35. G. S. Ryu, Y. B. Lee, K. T. Koh, and Y. S. Chung, “The mechanical properties of fly ash-based geopolymer concrete with alkaline activators,” Construction and Building Materials, vol. 47, pp. 409–418, 2013. View at: Publisher Site | Google Scholar
  36. Q. Wan, F. Rao, S. Song, D. F. Cholico-González, and N. L. Ortiz, “Combination formation in the reinforcement of metakaolin geopolymers with quartz sand,” Cement and Concrete Composites, vol. 80, pp. 115–122, 2017. View at: Publisher Site | Google Scholar
  37. M. Jin, Z. Zheng, Y. Sun, L. Chen, and Z. Jin, “Resistance of metakaolin-MSWI fly ash based geopolymer to acid and alkaline environments,” Journal of Non-Crystalline Solids, vol. 450, pp. 116–122, 2016. View at: Publisher Site | Google Scholar
  38. F. G. M. Aredes, T. M. B. Campos, J. P. B. Machado, K. K. Sakane, G. P. Thim, and D. D. Brunelli, “Effect of cure temperature on the formation of metakaolinite-based geopolymer,” Ceramics International, vol. 41, no. 6, pp. 7302–7311, 2015. View at: Publisher Site | Google Scholar
  39. J. C. Swanepoel and C. A. Strydom, “Utilisation of fly ash in a geopolymeric material,” Applied Geochemistry, vol. 17, no. 8, pp. 1143–1148, 2002. View at: Publisher Site | Google Scholar
  40. A. Boukhemkhem and K. Rida, “Improvement adsorption capacity of methylene blue onto modified tamazert kaolin,” Adsorption Science & Technology, vol. 35, no. 9-10, pp. 753–773, 2017. View at: Publisher Site | Google Scholar
  41. N. Belmokhtar, M. Ammari, J. Brigui, and L. Ben Allal, “Comparison of the microstructure and the compressive strength of two geopolymers derived from metakaolin and an industrial sludge,” Construction and Building Materials, vol. 146, pp. 621–629, 2017. View at: Publisher Site | Google Scholar
  42. C. M. Müller, B. Pejcic, L. Esteban, C. D. Piane, M. Raven, and B. Mizaikoff, “Infrared attenuated total reflectance spectroscopy: an innovative strategy for analyzing mineral components in energy relevant systems,” Scientific Reports, vol. 4, no. 1, p. 6764, 2014. View at: Publisher Site | Google Scholar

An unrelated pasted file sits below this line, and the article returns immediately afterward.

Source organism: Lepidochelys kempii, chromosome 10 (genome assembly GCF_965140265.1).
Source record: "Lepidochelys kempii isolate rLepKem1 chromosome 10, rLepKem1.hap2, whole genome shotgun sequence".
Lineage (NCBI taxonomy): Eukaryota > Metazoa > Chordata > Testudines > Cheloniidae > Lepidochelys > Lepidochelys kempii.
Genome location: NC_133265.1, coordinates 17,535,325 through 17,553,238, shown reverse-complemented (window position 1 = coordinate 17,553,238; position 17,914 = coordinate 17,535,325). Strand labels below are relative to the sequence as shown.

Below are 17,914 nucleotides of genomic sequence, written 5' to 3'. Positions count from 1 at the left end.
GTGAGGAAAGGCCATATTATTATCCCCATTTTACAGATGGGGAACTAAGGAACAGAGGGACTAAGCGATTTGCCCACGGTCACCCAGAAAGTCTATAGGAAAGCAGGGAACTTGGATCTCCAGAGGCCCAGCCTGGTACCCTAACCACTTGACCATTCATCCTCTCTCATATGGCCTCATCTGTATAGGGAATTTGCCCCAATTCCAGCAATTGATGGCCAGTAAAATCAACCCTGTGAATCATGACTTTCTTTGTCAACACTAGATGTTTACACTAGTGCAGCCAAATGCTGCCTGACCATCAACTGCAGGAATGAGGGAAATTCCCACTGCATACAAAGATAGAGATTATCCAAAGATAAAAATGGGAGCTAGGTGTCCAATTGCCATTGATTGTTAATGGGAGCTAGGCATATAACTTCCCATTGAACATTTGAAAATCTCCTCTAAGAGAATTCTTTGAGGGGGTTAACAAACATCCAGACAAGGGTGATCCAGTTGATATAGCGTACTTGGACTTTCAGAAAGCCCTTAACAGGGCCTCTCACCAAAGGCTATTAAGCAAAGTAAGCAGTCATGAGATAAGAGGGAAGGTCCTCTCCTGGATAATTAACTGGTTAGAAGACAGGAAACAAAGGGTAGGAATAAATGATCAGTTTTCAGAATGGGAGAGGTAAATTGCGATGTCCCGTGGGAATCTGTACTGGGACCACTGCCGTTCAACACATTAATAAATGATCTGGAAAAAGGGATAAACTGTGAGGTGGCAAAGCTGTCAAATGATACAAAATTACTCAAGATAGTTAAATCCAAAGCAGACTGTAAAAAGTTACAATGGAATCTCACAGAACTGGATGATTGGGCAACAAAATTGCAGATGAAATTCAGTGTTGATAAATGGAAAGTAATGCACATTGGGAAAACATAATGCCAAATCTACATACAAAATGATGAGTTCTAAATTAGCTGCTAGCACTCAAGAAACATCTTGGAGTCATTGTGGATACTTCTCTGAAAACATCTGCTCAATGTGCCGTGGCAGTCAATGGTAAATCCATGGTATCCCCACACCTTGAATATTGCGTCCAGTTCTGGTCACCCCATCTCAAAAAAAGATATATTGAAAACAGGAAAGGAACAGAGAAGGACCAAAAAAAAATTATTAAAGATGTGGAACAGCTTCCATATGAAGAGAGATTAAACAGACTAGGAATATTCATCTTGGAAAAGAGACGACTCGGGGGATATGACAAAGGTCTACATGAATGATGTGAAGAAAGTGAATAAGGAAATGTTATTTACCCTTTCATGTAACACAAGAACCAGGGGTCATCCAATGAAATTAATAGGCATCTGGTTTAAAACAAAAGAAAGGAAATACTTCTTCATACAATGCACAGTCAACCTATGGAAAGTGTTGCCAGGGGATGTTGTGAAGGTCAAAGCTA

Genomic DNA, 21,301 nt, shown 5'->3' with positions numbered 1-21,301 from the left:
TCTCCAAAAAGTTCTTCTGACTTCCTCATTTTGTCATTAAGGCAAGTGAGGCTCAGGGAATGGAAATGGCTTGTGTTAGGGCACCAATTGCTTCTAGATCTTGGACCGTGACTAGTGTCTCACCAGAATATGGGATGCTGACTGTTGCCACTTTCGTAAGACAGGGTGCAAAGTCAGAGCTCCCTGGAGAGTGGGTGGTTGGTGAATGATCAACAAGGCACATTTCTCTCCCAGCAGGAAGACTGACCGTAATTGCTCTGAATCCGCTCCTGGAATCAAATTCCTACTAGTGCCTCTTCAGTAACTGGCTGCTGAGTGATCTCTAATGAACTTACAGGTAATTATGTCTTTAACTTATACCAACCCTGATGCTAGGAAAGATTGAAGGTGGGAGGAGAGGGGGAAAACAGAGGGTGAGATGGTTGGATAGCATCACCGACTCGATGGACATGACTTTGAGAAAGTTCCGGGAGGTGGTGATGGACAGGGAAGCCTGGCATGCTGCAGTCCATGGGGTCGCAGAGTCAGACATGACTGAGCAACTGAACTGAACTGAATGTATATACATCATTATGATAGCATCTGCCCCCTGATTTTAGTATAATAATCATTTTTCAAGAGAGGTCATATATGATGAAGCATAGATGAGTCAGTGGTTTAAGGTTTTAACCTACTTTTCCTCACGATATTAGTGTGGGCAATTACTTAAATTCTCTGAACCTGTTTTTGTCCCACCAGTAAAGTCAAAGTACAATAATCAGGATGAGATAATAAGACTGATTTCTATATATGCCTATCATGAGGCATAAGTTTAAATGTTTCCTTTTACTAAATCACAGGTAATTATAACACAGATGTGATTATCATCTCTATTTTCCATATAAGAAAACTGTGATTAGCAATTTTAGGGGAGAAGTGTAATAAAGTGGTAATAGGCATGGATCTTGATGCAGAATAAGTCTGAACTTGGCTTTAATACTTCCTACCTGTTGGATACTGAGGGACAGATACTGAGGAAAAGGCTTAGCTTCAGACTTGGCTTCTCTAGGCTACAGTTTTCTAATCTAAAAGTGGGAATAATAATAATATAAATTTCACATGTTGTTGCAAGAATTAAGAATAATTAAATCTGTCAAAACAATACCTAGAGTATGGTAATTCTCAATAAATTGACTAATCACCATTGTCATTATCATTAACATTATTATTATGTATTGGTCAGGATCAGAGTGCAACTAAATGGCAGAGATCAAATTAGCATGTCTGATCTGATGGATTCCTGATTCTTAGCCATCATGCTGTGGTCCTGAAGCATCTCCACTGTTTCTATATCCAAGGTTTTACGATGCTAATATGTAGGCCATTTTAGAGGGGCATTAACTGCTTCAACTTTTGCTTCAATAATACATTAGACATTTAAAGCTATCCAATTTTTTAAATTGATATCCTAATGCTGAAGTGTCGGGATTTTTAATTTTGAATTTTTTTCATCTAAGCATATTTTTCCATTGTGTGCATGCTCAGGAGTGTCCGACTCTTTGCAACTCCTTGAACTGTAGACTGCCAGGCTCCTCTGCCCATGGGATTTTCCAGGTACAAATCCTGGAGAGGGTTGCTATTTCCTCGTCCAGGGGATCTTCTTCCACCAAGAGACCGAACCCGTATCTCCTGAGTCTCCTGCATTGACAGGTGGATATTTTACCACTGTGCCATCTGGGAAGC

43. T. Bakharev, “Resistance of geopolymer materials to acid attack,” Cement and Concrete Research, vol. 35, no. 4, pp. 658–670, 2005. View at: Publisher Site | Google Scholar
  44. W. K. W. Lee and J. S. J. van Deventer, “The effects of inorganic salt contamination on the strength and durability of geopolymers,” Colloids and Surfaces A: Physicochemical and Engineering Aspects, vol. 211, no. 2-3, pp. 115–126, 2002. View at: Publisher Site | Google Scholar
  45. İ. Kara, D. Yilmazer, and S. T. Akar, “Metakaolin based geopolymer as an effective adsorbent for adsorption of zinc(II) and nickel(II) ions from aqueous solutions,” Applied Clay Science, vol. 139, pp. 54–63, 2017. View at: Publisher Site | Google Scholar
  46. D. Krizan and B. Zivanovic, “Effects of dosage and modulus of water glass on early hydration of alkali-slag cements,” Cement and Concrete Research, vol. 32, no. 8, pp. 1181–1188, 2002. View at: Publisher Site | Google Scholar
  47. L. Chen, Z. Wang, Y. Wang, and J. Feng, “Preparation and properties of alkali activated metakaolin-based geopolymer,” Materials, vol. 9, no. 9, p. 767, 2016. View at: Publisher Site | Google Scholar
  48. C. P. J. Isaac and A. Sivakumar, “Removal of lead and cadmium ions from water usingAnnona squamosashell: kinetic and equilibrium studies,” Desalination and Water Treatment, vol. 51, no. 40–42, pp. 7700–7709, 2013. View at: Publisher Site | Google Scholar
  49. A. Maleki, M. Mohammad, Z. Emdadi, N. Asim, M. Azizi, and J. Safaei, “Adsorbent materials based on a geopolymer paste for dye removal from aqueous solutions,” Arabian Journal of Chemistry, 2018, In press. View at: Publisher Site | Google Scholar
  50. M. I. Khan, T. K. Min, K. Azizli, S. Sufian, H. Ullah, and Z. Man, “Effective removal of methylene blue from water using phosphoric acid based geopolymers: synthesis, characterizations and adsorption studies,” RSC Advances, vol. 5, no. 75, pp. 61410–61420, 2015. View at: Publisher Site | Google Scholar
  51. D. Kavitha and C. Namasivayam, “Experimental and kinetic studies on methylene blue adsorption by coir pith carbon,” Bioresource Technology, vol. 98, no. 1, pp. 14–21, 2007. View at: Publisher Site | Google Scholar
  52. S. M. de Oliveira Brito, H. M. C. Andrade, L. F. Soares, and R. P. de Azevedo, “Brazil nut shells as a new biosorbent to remove methylene blue and indigo carmine from aqueous solutions,” Journal of Hazardous Materials, vol. 174, no. 1–3, pp. 84–92, 2010. View at: Publisher Site | Google Scholar